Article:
Such is the relationship between man and the domestic dog that the phrase “Man’s best friend” has entered into everyday language. Thus, it might be surprising to learn that dogs kill as many as 35,000 humans every year. Most of these deaths occur in the developing world where feral dogs are prevalent However, the statistic is not all it seems, since only a small number of people die from the actual dog attack. The vast majority of deaths occur after the victim becomes infected with the rabies virus as a result of being bitten.


140,000 deaths per year

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Snakes are greatly diverse, limbless, carnivorous reptiles, distinguished by greatly elongated bodies. Found on every continent except Antarctica, there are more than 3,400 extant species of snake on the planet. The reticulated python,  recognised as the world’s longest snake can grow to over 7.5 m (25 ft). At the other end of the scale, the tiny Barbados threadsnake grows to only 10 cm (4″) when fully mature.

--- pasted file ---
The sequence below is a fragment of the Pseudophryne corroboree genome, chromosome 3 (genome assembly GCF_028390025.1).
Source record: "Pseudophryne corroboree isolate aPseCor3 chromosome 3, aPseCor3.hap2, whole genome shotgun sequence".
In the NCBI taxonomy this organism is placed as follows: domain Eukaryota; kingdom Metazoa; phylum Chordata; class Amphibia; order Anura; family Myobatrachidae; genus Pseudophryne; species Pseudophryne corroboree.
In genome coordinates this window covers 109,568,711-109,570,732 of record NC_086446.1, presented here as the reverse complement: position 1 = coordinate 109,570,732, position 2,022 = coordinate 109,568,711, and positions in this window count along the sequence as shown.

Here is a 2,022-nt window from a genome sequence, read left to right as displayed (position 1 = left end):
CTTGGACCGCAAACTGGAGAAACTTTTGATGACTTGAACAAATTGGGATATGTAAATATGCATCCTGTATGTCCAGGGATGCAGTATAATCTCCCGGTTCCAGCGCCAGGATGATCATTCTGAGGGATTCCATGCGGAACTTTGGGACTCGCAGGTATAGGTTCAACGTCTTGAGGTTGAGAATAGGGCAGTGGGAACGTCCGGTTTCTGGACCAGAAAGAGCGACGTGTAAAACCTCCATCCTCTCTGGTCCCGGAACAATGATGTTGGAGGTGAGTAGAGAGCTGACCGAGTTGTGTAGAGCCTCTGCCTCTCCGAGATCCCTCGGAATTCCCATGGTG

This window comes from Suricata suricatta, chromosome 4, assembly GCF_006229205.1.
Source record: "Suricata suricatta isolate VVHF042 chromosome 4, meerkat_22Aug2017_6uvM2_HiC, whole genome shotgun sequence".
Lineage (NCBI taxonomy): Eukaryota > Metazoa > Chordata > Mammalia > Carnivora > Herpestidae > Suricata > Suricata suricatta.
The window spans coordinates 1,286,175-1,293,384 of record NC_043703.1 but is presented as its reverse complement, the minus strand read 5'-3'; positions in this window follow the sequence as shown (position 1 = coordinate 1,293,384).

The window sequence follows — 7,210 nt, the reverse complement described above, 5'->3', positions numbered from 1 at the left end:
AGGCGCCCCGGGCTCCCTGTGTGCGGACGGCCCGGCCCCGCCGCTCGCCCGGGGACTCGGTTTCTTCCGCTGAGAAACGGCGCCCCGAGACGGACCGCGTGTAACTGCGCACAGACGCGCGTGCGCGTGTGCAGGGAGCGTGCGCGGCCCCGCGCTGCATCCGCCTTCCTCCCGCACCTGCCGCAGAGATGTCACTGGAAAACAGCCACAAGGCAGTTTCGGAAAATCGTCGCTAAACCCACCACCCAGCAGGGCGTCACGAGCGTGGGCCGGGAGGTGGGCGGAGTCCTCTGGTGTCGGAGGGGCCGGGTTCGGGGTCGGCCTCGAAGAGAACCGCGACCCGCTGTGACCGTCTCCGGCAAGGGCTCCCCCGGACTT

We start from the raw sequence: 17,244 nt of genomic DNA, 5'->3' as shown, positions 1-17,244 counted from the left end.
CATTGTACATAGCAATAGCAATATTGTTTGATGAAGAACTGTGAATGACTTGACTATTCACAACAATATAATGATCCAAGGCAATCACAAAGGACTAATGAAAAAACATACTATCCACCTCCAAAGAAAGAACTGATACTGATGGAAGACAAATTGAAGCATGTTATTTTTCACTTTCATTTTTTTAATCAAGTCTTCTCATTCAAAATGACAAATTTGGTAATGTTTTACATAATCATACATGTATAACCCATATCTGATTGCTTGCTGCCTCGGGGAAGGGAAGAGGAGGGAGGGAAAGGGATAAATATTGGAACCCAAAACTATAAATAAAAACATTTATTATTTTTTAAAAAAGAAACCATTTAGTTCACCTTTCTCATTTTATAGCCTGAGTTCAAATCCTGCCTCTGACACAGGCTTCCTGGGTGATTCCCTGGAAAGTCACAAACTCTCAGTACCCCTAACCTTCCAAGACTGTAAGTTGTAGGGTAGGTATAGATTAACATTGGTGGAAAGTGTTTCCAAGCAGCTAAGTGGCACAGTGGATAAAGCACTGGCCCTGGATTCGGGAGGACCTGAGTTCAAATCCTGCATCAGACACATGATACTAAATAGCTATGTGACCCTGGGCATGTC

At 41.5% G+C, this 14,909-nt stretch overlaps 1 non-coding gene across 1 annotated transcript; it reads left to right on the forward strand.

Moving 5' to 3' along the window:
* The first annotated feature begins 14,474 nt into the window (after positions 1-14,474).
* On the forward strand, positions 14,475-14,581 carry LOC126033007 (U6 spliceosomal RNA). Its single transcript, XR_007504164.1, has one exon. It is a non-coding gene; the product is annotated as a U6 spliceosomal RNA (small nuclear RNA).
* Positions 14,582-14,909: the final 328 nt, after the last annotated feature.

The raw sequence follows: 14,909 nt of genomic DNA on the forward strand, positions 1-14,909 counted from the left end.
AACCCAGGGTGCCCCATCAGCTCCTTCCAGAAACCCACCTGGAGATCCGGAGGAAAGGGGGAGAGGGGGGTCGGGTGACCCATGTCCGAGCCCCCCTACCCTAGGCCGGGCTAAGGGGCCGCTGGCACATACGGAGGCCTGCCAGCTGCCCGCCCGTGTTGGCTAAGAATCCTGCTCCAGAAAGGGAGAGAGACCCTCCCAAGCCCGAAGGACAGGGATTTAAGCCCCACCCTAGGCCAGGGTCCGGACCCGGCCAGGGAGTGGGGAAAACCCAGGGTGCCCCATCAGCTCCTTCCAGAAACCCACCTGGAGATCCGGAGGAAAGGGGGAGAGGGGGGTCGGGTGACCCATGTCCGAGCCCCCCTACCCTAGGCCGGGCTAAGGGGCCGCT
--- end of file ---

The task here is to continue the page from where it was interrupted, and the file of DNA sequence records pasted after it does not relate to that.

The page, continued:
While all snakes are predators, only about 300 species are venomous. About 50% of these are lethal to humans. Worldwide, there are estimated to be up to 140,000 human deaths per year due to snakebites. As many as a further 400,000 snake attack survivors are left with a permanent serious disability on an annual basis. The vast majority of snake bite deaths occur in the Indian sub-continent and Central Africa.


Header image credit: PICRYL/PDM 1.0